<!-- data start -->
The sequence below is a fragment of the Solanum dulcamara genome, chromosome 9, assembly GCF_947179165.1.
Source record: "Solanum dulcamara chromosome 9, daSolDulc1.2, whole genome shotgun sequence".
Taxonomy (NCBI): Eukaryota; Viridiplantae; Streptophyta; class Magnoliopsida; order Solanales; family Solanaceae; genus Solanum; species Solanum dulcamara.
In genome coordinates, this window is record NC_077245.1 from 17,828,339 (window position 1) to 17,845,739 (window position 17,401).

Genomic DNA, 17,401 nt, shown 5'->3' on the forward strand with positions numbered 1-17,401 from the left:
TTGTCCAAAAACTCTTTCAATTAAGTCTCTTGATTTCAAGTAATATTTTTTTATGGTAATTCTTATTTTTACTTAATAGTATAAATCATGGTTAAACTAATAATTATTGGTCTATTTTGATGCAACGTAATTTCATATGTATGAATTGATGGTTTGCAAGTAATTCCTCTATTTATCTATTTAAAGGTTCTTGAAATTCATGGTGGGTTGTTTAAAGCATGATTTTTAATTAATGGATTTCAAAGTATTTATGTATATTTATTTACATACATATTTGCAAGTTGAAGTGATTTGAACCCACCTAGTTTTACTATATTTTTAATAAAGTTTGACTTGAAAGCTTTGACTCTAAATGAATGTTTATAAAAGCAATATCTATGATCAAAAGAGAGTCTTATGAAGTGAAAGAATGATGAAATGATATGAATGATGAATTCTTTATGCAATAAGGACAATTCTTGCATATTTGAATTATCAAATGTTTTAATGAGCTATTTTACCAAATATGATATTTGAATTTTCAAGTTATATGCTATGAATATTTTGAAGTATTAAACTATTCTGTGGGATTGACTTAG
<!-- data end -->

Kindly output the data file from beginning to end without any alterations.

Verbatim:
The sequence below is a fragment of the Solanum dulcamara genome, chromosome 9, assembly GCF_947179165.1.
Source record: "Solanum dulcamara chromosome 9, daSolDulc1.2, whole genome shotgun sequence".
Taxonomy (NCBI): Eukaryota; Viridiplantae; Streptophyta; class Magnoliopsida; order Solanales; family Solanaceae; genus Solanum; species Solanum dulcamara.
In genome coordinates, this window is record NC_077245.1 from 17,828,339 (window position 1) to 17,845,739 (window position 17,401).

Genomic DNA, 17,401 nt, shown 5'->3' on the forward strand with positions numbered 1-17,401 from the left:
TTGTCCAAAAACTCTTTCAATTAAGTCTCTTGATTTCAAGTAATATTTTTTTATGGTAATTCTTATTTTTACTTAATAGTATAAATCATGGTTAAACTAATAATTATTGGTCTATTTTGATGCAACGTAATTTCATATGTATGAATTGATGGTTTGCAAGTAATTCCTCTATTTATCTATTTAAAGGTTCTTGAAATTCATGGTGGGTTGTTTAAAGCATGATTTTTAATTAATGGATTTCAAAGTATTTATGTATATTTATTTACATACATATTTGCAAGTTGAAGTGATTTGAACCCACCTAGTTTTACTATATTTTTAATAAAGTTTGACTTGAAAGCTTTGACTCTAAATGAATGTTTATAAAAGCAATATCTATGATCAAAAGAGAGTCTTATGAAGTGAAAGAATGATGAAATGATATGAATGATGAATTCTTTATGCAATAAGGACAATTCTTGCATATTTGAATTATCAAATGTTTTAATGAGCTATTTTACCAAATATGATATTTGAATTTTCAAGTTATATGCTATGAATATTTTGAAGTATTAAACTATTCTGTGGGATTGACTTAG